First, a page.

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Work experience

Oct 2009Present

Research Associate

ACRHEM, University of Hydserabad

At present I am working on characterizing the intense, short pulse laser produced shock waves in a media. A direct consequence of this study is to understand the Equation of State (EOS) of the material under extreme condtions in a controlled laboratoy environmernt.


Aug 2001Oct 2007

Ph. D.

Tata Institute of Fundamental Research

During my Ph. D. work at Tata Institute of Fundamental Research, my basic aim has been to find out the impact of surface roughness on energetic ion emission from intense laser produced solid plasmas. In contrast to the existing conventional particle accelerators, laser produced plasma have come up with the potential of developing efficient energetic ion sources at smaller dimensions. Although it is observed that under appropriate conditions short pulse laser based accelerators can give rise to high energy charged particle beams but to use them on routine basis operation the efficiency of these methods have to be improved. One of the prime challenges in this aspect is the efficient coupling laser energy into the plasma.

                      The surface structures are known to enhance the laser energy coupling up to 90% when compared to a conventional polished target. With the recent developments in the production of nanostructures with high quality and characteristic reproducibility, they can form the basis of the efficient coupling of laser energy into the plasma on a routine basis. The work reported in my thesis presents pathways toward exploiting these surface modulations appropriately towards achieving an efficient photon and charged particle sources depending on the user requirement.

                 During my thesis work, I have designed and implemented a versatile experimental set up easily adaptable to various challenges faced in this field of research. The conventional and structured surfaces are kept side by side ensuring identical experimental conditions. The X-ray energy was measured by a calibrated NaI(Tl) detector while the ejected high energy ions were measured by a channel electron multiplier in proportional mode, exploiting conventional ion arrival time measurement technique. To estimate the spatial divergence of the laser beam, four annular Faraday cups were employed.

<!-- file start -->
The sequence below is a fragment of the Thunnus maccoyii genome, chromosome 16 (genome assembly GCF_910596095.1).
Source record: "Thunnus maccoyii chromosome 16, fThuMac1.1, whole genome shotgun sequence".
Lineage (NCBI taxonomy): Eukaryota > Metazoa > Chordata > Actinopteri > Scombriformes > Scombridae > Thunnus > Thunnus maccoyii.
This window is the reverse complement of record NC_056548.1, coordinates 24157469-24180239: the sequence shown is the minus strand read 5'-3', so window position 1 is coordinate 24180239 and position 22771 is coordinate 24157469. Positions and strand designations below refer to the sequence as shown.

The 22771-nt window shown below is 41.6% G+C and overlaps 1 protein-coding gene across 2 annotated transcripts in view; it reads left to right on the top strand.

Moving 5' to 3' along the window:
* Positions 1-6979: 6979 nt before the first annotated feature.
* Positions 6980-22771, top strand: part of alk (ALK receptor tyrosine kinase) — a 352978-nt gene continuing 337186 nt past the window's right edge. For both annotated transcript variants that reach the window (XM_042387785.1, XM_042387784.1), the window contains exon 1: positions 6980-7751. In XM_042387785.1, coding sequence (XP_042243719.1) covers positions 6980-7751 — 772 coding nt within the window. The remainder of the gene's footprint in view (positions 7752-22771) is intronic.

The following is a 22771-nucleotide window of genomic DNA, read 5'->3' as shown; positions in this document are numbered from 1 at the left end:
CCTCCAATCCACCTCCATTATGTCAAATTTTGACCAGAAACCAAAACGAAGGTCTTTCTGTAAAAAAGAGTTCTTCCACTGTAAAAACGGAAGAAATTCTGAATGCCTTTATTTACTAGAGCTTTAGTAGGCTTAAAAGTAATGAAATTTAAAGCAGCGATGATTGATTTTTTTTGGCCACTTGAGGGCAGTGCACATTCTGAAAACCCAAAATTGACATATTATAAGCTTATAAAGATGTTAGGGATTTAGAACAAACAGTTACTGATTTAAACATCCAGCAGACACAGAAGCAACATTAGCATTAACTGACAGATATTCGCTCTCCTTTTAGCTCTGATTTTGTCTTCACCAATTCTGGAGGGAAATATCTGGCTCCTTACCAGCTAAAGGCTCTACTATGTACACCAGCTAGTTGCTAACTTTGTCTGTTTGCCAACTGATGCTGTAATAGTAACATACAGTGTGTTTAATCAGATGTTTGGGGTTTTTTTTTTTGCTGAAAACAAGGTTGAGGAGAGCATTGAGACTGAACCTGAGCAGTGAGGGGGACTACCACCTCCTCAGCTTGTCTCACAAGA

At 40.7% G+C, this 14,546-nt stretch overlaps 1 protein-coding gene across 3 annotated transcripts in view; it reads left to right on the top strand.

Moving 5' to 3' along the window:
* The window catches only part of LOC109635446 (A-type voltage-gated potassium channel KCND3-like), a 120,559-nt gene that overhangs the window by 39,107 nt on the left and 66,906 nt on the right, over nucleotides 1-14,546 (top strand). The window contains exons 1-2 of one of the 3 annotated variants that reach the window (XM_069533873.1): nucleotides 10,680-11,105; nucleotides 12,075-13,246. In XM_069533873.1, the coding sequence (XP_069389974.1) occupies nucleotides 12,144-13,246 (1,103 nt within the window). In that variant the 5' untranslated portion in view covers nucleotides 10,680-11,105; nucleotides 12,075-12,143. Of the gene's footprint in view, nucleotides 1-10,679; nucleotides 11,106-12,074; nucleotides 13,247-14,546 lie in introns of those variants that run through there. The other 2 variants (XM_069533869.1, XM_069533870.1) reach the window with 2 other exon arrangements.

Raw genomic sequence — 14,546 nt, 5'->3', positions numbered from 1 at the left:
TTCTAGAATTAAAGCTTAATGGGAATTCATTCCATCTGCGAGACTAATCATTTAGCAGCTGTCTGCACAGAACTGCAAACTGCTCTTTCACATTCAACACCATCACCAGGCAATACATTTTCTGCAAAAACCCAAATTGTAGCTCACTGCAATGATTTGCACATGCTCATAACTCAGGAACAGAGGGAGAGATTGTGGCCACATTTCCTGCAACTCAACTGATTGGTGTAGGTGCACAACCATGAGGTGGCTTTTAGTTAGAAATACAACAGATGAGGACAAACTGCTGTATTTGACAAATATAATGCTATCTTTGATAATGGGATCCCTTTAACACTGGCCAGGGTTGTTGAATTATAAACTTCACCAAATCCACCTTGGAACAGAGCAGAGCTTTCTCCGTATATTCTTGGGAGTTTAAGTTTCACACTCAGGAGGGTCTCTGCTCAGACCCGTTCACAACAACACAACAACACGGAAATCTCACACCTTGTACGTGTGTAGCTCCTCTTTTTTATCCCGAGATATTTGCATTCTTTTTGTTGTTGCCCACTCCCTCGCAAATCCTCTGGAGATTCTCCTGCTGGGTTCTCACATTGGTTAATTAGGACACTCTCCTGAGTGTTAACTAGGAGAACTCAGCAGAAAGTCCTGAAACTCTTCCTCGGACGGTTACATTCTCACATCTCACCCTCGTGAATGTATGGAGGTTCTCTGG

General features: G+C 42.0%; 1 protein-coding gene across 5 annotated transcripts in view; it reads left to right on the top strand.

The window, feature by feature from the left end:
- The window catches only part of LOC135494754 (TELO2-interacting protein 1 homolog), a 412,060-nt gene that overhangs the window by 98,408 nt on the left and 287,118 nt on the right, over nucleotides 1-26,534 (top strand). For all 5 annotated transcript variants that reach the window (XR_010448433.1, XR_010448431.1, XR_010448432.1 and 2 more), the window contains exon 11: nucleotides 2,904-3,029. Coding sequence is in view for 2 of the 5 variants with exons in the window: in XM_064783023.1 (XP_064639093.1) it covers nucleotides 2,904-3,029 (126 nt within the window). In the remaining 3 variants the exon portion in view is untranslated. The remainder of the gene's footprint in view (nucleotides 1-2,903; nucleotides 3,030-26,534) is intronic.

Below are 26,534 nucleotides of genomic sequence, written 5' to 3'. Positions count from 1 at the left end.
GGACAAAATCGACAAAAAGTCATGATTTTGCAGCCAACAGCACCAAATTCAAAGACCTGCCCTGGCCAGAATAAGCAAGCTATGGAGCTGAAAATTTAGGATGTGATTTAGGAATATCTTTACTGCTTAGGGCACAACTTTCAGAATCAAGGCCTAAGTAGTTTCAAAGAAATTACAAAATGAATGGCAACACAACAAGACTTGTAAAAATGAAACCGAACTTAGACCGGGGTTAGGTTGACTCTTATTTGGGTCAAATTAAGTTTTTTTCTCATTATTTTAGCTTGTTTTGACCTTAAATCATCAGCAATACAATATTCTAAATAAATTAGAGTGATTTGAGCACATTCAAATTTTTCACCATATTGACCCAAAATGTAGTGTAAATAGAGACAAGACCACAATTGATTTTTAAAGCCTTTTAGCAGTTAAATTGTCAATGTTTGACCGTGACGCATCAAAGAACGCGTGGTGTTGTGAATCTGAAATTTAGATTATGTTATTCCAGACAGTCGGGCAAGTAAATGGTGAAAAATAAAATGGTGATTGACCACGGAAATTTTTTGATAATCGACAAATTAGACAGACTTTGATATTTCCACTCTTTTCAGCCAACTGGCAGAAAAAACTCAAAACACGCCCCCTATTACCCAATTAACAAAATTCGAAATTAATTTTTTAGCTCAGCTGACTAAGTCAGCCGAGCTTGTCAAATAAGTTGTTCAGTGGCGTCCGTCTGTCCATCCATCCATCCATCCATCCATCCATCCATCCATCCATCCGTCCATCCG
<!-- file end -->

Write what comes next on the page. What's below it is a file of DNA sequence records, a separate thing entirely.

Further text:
The thesis work identifies the key mechanisms responsible for the enhanced laser energy coupling, namely, i) surface plasmon resonance and ii) "lightning rod" effect. It demonstrates that the surface plasmon resonance can be exploited to channelize major part of the absorbed laser energy to energetic ions emitted from the plasma. Whereas, the "lightning rod" factor, yields brighter harder X-ray sources with low energy (ion) debris.


Designing and development of a versatile multitasking experimental system for laser plasma studies with a 7 TW femtosecond laser system (THALES Lasers, ALPHA-10). The system is designed to handle experimental studies with wide range of targets from gas puffs, liquid droplets and also the conventional solid targets. The system houses a motorized stage assembly (x-y-z-θ, z being the laser propagation direction and θ is the rotation angle about y (vertical) axis) to scan the target so that at each laser pulse is incident on a fresh region of the solid target The laser is focused with an Off Axis Parabolic mirror in f/4 geometry to 10 µm. The system houses a high resolution imaging system so that the scanning of the target can be monitored and especially in a two pulse experiments, the spatial overlap of the beam can be achieved with the few micron resolution microscopic images.  Designed and development a Time of Flight mass spectrometer (TOFMS) to detect the charged particles emitted from intense laser produced plasma. The system was later evolved to a Thompson parabola mass spectrometer with a position sensitive detector (MCP coupled to a p47 phosphor screen) and the images are collected with a fast CCD camera. I have developed the image acquisition system for this instrument using LabViewTM software.  Designed and development of a space resolved integral charge measurement system to measure the divergence in ion emission from intense laser produced plasma.  Implementation of computer controlled data acquisition (DAQ) system incorporating high speed digitizers, high speed Digital Oscilloscope and GPIB controllable devices for synchronous operations the experiments using LabViewTM software.   Development of high resolution image acquisition and analyzing systems to study the spatial evolution of the filaments using LabViewTM software.  Experienced in the installation, operation and maintenance of 20 TW, 30 fs, 10 Hz repetition rate Ti: Sapphire laser (THALES Lasers, ALPHA-10) as well as 0.5 TW, 100 fs, 10 Hz repetition rate Ti:Sapphire laser.    Development of Finite Difference Time Domain (FDTD) code to study the enhancement of the local electric field in the vicinity of the nano-structures under the influence of the ultrashort intense laser pulse.  Experienced in using AUTOCADTM, SIMIONTM, LabViewTM, MATLABTM, FORTRAN77 Experienced in working with 3D PIC code PICVIC-3D developed by Dr. Kartik Patel (BARC). Experienced is using Lanex, Image plates, CR-39 and radiochromic films  Experienced in using ICCD cameras & Echelle spectrograph from time resolved imaging of laser produced plasmas